Items are always tested as part of a complete doorset; It is very difficult to get a meaningful test result by testing items in isolation. The fire test shows how the various components of a doorset interact with each other when subjected to fire.In the majority of cases a full size and fully operational sample is taken to test and will normally be tested right through to destruction so the overrun can be used to the best advantage when obtaining a Global Assessment. In the case of a BS-EN 1634-1 test any overrun can be used in a Direct Field of Application which forms part of the test report. 

Fire door ratings

A fire door rating means how long the door will be able to resist fire and as stated It can be tested to BS 476-22 or EN 1634-1, the prefix of the door therefore relates to the standard to which the door has been tested as well as the length of time the fire door will resist fire.

Smoke leakage standards

The current standards are BS 476 part 31:1 1983 and EN 1634-3: 2004. Although these are often described as smoke tests, the standards actually test for the amount of air leakage from the perimeter of the sample whilst being subjected to both negative and positive pressures. Third Party Certification schemes will also introduce cycling testing to evaluate the durability of the seal in the working environment. 

Sometimes doors are required to be both fire and smoke control doors. This means there will be smoke seals as well as intumescent seals in either the entire perimeter of the door or in the frame. Sometimes these seals are combined as a single intumescent and smoke seal. Similar to fire resisting doors, the prefix of the door therefore relates to the standard to which the door has been tested as well as the length of time the fire door will resist fire/smoke. The suffix ‘S’ (e.g. FD30S) denotes  the door is both a fire and smoke controlled door.

Third party certification

Third-party certification for fire doors is a process of testing and verifying a fire door’s design, performance, manufacturing process and quality assurance of procedures and supporting documentation. 

A company that seeks third-party certification is independently audited to ensure that the management and manufacturing processes, and supporting systems, are in place to ensure consistency with the fire door/fire doorset that was initially tested. The product is also subjected to regular scrutiny, with periodic testing taking place on standard products to ensure that the test wasn’t just a once-only event.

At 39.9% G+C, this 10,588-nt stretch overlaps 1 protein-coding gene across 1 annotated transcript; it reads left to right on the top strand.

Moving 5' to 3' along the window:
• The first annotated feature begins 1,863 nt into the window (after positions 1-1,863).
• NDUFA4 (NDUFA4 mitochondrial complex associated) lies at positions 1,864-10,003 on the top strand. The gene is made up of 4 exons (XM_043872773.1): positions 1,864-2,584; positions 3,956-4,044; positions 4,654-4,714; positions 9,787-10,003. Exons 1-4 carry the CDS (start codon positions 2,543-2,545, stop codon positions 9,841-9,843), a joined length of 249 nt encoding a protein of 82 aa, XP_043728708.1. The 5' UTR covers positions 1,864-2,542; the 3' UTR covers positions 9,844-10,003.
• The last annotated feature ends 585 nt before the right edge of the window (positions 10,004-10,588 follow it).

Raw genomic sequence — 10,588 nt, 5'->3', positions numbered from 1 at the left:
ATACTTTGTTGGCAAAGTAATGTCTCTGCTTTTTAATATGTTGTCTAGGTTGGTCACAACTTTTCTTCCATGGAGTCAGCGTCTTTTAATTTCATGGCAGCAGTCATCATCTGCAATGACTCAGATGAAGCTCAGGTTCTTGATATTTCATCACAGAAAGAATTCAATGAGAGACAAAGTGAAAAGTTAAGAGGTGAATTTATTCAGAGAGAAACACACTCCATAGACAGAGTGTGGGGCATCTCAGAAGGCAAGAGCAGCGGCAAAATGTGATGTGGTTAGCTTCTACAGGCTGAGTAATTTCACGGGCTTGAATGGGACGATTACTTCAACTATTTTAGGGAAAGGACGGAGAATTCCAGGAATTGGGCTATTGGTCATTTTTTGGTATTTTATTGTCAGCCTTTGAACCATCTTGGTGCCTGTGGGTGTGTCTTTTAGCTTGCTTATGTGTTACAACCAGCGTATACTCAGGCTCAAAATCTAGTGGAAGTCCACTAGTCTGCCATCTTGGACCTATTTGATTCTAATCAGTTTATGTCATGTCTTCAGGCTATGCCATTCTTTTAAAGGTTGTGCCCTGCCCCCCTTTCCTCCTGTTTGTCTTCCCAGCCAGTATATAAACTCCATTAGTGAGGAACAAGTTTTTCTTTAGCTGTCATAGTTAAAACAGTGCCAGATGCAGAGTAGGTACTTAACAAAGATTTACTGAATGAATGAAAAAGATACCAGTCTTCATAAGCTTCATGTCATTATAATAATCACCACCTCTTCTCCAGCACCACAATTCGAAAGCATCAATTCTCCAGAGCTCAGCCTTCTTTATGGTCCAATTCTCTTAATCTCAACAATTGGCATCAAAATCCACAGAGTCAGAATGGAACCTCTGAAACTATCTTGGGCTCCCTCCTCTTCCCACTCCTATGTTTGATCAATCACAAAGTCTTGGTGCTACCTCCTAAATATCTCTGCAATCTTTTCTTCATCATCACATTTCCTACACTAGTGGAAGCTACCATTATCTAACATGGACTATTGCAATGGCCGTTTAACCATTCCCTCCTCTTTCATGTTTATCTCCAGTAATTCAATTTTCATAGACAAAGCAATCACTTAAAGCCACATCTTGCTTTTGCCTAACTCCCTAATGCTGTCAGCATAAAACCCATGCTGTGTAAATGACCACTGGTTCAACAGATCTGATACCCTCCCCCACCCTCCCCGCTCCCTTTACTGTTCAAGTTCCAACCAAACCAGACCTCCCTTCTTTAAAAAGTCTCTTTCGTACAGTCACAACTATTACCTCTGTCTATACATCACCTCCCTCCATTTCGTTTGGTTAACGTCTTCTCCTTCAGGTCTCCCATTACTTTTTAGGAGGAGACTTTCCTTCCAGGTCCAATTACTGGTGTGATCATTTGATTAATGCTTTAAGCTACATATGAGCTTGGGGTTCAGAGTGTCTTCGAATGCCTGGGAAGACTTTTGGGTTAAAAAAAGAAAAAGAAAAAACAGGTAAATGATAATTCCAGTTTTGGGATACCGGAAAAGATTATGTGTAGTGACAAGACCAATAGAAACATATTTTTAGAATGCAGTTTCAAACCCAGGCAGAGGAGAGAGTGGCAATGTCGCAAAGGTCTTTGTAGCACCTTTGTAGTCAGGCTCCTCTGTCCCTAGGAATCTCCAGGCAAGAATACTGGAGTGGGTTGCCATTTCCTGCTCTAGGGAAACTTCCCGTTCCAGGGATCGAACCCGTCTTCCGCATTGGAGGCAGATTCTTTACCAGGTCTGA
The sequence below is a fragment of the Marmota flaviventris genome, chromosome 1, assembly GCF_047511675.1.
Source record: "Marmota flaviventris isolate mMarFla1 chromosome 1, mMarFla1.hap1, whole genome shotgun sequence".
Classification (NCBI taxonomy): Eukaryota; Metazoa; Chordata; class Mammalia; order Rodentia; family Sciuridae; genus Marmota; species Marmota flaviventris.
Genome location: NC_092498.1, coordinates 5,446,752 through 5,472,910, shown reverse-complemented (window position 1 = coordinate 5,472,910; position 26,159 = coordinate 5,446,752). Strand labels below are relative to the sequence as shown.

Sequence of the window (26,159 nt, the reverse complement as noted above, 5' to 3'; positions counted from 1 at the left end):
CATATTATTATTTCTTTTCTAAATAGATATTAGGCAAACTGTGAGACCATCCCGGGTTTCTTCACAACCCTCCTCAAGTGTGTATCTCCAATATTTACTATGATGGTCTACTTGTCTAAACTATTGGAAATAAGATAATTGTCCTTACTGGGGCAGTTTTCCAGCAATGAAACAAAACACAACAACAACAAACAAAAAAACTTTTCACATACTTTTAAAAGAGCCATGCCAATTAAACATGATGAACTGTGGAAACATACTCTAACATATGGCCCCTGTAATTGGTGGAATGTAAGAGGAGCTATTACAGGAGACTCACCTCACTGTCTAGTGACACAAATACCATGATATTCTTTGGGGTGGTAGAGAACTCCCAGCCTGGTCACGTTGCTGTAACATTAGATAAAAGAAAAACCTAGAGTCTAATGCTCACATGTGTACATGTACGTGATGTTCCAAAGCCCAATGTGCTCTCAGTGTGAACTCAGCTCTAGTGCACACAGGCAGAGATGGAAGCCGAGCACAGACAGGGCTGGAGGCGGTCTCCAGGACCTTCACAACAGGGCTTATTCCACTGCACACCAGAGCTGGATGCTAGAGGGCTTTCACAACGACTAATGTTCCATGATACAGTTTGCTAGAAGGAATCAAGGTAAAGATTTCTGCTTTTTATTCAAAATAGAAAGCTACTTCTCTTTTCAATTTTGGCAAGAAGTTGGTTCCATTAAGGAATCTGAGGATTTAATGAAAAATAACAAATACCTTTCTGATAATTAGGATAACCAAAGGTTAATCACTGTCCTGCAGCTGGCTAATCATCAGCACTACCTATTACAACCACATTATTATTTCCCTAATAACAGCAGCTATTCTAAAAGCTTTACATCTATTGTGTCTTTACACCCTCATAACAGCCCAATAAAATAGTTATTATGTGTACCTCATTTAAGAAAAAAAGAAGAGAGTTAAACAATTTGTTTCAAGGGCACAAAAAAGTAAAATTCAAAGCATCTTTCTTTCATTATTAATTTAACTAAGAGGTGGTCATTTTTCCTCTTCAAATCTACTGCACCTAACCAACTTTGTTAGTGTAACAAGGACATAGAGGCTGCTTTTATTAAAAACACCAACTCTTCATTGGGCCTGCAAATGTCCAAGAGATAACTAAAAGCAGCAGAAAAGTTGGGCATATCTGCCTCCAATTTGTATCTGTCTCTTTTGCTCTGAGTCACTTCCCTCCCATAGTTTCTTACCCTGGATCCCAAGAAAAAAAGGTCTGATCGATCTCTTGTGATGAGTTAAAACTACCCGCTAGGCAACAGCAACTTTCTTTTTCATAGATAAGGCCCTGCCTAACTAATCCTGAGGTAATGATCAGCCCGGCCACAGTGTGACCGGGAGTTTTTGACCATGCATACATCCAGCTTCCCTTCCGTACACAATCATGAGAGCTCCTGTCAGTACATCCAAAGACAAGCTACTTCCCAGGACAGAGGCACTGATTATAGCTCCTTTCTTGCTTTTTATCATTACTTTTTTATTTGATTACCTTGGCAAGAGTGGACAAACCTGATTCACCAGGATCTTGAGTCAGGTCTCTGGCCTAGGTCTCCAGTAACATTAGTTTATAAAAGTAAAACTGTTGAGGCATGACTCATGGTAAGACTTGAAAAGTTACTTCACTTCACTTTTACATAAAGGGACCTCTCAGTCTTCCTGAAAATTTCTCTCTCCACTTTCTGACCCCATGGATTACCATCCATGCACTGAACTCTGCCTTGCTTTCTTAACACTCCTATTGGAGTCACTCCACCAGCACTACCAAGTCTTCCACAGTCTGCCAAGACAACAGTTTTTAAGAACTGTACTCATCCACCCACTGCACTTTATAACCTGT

Not all fire doors have the same scope of compatible ironmongery – it should therefore not be assumed that certificates can be cross-fertilised”

Douglas Masterson

When third party testing is conducted, a manufacturer or supplier provides an independent test laboratory with samples. The samples are tested to the required standard and a test report is issued. The information contained in the test report relates to the specific sample that was tested and test reports are a statement of fact in relation to what occurred when the test was conducted.  Minor changes in the composition of a material from that which was tested may significantly affect the performance of the product/material and may therefore invalidate any test results.

Third party certification can be ‘broken’ and invalidated by the use of incompatible components including ironmongery, frames, seals, glazed apertures. Full consideration of the required specification is needed at a very early point in the project,  often certification gets broken because allowance for specific parts has not been taken into consideration when the door was selected.

Not all fire doors have the same scope of allowed specification and compatible ironmongery – it should therefore not be assumed that certificates can be cross-fertilised. When it comes to fire door certification it is the door certification which is the trump card and which overrides any certification relating to other parts of ironmongery. Breaking certification not only invalidates certification but present a risk to users of the fire door that it may not work when required.

It should also be noted that manufacturing third party certification isn’t the full story, a compliant installation, a regular regime of maintenance as well as a programme of ongoing inspection is critical to ensure a fire door will work when needed.